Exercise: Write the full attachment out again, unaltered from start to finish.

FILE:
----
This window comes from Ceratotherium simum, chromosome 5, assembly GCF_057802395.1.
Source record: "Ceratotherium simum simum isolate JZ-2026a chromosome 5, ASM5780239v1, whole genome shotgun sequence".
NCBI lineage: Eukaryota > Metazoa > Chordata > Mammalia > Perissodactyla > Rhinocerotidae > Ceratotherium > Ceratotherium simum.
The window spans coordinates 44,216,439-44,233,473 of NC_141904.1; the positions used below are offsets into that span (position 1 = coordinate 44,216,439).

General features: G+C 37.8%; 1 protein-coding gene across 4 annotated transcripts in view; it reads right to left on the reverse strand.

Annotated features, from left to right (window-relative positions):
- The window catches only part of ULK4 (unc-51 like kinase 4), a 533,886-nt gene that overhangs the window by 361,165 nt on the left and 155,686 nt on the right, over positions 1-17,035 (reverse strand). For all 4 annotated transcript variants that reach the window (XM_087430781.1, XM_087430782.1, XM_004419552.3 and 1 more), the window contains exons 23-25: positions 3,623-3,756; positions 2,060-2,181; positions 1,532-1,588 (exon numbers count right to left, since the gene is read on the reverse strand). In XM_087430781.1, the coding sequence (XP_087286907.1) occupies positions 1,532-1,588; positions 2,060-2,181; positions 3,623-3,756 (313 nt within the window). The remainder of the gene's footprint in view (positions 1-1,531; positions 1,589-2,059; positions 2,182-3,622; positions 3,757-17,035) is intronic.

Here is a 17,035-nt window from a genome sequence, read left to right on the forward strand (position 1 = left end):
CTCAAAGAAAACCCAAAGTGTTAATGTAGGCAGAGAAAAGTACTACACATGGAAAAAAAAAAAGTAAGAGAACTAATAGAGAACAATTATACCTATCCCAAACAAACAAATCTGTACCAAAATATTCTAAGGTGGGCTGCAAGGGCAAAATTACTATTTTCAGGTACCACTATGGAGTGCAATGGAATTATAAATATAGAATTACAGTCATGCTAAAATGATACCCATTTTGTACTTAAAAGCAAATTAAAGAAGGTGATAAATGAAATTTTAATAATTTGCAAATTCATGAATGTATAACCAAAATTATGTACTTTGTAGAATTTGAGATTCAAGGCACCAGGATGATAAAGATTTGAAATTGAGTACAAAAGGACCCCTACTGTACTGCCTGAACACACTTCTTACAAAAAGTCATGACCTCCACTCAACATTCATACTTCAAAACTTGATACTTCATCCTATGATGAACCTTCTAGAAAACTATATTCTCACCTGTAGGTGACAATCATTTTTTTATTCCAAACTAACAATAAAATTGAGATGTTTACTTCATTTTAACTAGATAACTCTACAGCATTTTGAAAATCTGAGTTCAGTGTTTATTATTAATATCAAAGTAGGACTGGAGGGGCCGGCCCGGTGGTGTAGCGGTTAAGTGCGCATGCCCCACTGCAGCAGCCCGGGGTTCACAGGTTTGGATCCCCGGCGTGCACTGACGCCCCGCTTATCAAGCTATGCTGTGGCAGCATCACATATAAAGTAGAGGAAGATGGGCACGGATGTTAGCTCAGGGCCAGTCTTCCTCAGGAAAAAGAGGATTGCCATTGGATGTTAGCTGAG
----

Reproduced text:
This window comes from Ceratotherium simum, chromosome 5, assembly GCF_057802395.1.
Source record: "Ceratotherium simum simum isolate JZ-2026a chromosome 5, ASM5780239v1, whole genome shotgun sequence".
NCBI lineage: Eukaryota > Metazoa > Chordata > Mammalia > Perissodactyla > Rhinocerotidae > Ceratotherium > Ceratotherium simum.
The window spans coordinates 44,216,439-44,233,473 of NC_141904.1; the positions used below are offsets into that span (position 1 = coordinate 44,216,439).

General features: G+C 37.8%; 1 protein-coding gene across 4 annotated transcripts in view; it reads right to left on the reverse strand.

Annotated features, from left to right (window-relative positions):
- The window catches only part of ULK4 (unc-51 like kinase 4), a 533,886-nt gene that overhangs the window by 361,165 nt on the left and 155,686 nt on the right, over positions 1-17,035 (reverse strand). For all 4 annotated transcript variants that reach the window (XM_087430781.1, XM_087430782.1, XM_004419552.3 and 1 more), the window contains exons 23-25: positions 3,623-3,756; positions 2,060-2,181; positions 1,532-1,588 (exon numbers count right to left, since the gene is read on the reverse strand). In XM_087430781.1, the coding sequence (XP_087286907.1) occupies positions 1,532-1,588; positions 2,060-2,181; positions 3,623-3,756 (313 nt within the window). The remainder of the gene's footprint in view (positions 1-1,531; positions 1,589-2,059; positions 2,182-3,622; positions 3,757-17,035) is intronic.

Here is a 17,035-nt window from a genome sequence, read left to right on the forward strand (position 1 = left end):
CTCAAAGAAAACCCAAAGTGTTAATGTAGGCAGAGAAAAGTACTACACATGGAAAAAAAAAAAGTAAGAGAACTAATAGAGAACAATTATACCTATCCCAAACAAACAAATCTGTACCAAAATATTCTAAGGTGGGCTGCAAGGGCAAAATTACTATTTTCAGGTACCACTATGGAGTGCAATGGAATTATAAATATAGAATTACAGTCATGCTAAAATGATACCCATTTTGTACTTAAAAGCAAATTAAAGAAGGTGATAAATGAAATTTTAATAATTTGCAAATTCATGAATGTATAACCAAAATTATGTACTTTGTAGAATTTGAGATTCAAGGCACCAGGATGATAAAGATTTGAAATTGAGTACAAAAGGACCCCTACTGTACTGCCTGAACACACTTCTTACAAAAAGTCATGACCTCCACTCAACATTCATACTTCAAAACTTGATACTTCATCCTATGATGAACCTTCTAGAAAACTATATTCTCACCTGTAGGTGACAATCATTTTTTTATTCCAAACTAACAATAAAATTGAGATGTTTACTTCATTTTAACTAGATAACTCTACAGCATTTTGAAAATCTGAGTTCAGTGTTTATTATTAATATCAAAGTAGGACTGGAGGGGCCGGCCCGGTGGTGTAGCGGTTAAGTGCGCATGCCCCACTGCAGCAGCCCGGGGTTCACAGGTTTGGATCCCCGGCGTGCACTGACGCCCCGCTTATCAAGCTATGCTGTGGCAGCATCACATATAAAGTAGAGGAAGATGGGCACGGATGTTAGCTCAGGGCCAGTCTTCCTCAGGAAAAAGAGGATTGCCATTGGATGTTAGCTGAG